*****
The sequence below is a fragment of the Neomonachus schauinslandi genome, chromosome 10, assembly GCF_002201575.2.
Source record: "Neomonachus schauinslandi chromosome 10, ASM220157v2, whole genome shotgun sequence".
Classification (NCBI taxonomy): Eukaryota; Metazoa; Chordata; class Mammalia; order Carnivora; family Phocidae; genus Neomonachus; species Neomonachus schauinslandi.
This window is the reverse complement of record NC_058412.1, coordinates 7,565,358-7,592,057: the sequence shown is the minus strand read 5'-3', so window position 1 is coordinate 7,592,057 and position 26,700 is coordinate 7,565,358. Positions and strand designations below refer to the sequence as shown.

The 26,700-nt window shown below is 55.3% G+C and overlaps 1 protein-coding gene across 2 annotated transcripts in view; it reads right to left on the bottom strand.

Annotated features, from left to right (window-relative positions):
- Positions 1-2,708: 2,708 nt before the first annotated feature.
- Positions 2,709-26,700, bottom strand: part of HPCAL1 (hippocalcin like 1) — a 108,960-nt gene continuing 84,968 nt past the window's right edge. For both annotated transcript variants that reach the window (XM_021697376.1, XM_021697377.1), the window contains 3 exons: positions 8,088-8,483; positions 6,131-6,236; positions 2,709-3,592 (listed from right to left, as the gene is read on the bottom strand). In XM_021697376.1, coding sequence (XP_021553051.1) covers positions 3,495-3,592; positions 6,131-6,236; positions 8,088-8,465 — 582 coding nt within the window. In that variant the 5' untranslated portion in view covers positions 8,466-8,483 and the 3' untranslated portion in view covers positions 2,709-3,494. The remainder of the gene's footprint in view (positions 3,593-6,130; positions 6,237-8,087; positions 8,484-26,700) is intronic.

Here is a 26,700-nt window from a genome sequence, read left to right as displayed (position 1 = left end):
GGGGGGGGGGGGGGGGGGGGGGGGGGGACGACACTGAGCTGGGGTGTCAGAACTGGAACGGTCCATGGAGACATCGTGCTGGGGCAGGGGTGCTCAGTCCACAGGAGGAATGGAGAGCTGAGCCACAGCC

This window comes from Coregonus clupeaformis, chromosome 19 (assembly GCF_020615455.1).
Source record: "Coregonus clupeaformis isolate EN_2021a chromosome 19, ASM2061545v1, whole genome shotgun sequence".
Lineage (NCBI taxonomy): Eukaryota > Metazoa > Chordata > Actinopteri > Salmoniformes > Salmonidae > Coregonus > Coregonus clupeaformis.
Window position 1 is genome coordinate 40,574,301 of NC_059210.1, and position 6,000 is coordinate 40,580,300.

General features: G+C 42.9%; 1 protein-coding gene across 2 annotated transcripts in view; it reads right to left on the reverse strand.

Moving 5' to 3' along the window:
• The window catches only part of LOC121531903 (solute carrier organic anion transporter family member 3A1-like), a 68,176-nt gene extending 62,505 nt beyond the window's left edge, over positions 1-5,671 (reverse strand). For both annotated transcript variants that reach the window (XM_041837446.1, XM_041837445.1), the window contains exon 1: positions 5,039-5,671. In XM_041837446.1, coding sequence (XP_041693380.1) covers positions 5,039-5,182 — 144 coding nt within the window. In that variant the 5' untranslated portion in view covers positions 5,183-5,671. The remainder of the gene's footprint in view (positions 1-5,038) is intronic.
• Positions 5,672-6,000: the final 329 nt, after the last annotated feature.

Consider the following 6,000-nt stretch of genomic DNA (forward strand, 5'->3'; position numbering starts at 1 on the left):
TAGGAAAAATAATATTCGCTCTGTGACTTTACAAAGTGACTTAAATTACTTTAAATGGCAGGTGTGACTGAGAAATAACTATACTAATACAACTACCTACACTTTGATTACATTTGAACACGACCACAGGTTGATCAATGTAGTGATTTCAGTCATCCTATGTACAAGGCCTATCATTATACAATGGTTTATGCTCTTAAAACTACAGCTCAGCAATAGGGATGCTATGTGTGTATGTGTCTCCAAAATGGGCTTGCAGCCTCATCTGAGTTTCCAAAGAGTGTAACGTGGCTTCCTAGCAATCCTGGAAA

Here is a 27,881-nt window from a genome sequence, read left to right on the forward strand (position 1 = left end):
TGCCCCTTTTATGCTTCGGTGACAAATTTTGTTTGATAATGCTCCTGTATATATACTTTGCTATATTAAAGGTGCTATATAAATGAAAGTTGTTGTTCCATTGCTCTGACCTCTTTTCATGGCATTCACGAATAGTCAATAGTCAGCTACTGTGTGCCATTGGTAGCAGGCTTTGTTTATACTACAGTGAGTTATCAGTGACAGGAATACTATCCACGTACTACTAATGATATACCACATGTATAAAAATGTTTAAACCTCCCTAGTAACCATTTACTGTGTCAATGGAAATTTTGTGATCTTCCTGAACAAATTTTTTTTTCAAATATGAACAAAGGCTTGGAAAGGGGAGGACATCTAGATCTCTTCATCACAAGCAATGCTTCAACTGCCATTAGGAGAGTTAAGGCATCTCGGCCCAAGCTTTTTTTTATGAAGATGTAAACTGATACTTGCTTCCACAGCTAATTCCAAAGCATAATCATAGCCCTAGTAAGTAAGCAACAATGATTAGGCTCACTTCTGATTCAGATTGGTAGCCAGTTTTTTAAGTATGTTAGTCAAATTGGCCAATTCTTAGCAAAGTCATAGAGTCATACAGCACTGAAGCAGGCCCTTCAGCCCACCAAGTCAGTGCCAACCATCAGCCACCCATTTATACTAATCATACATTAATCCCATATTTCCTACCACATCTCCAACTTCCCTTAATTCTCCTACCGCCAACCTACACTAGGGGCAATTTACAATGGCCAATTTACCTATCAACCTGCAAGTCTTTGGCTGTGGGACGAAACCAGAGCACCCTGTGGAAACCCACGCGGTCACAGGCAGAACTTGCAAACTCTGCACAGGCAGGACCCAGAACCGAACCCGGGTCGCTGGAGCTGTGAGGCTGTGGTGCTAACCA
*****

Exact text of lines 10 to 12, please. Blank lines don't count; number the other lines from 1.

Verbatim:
GGGGGGGGGGGGGGGGGGGGGGGGGGGACGACACTGAGCTGGGGTGTCAGAACTGGAACGGTCCATGGAGACATCGTGCTGGGGCAGGGGTGCTCAGTCCACAGGAGGAATGGAGAGCTGAGCCACAGCC

This window comes from Coregonus clupeaformis, chromosome 19 (assembly GCF_020615455.1).
Source record: "Coregonus clupeaformis isolate EN_2021a chromosome 19, ASM2061545v1, whole genome shotgun sequence".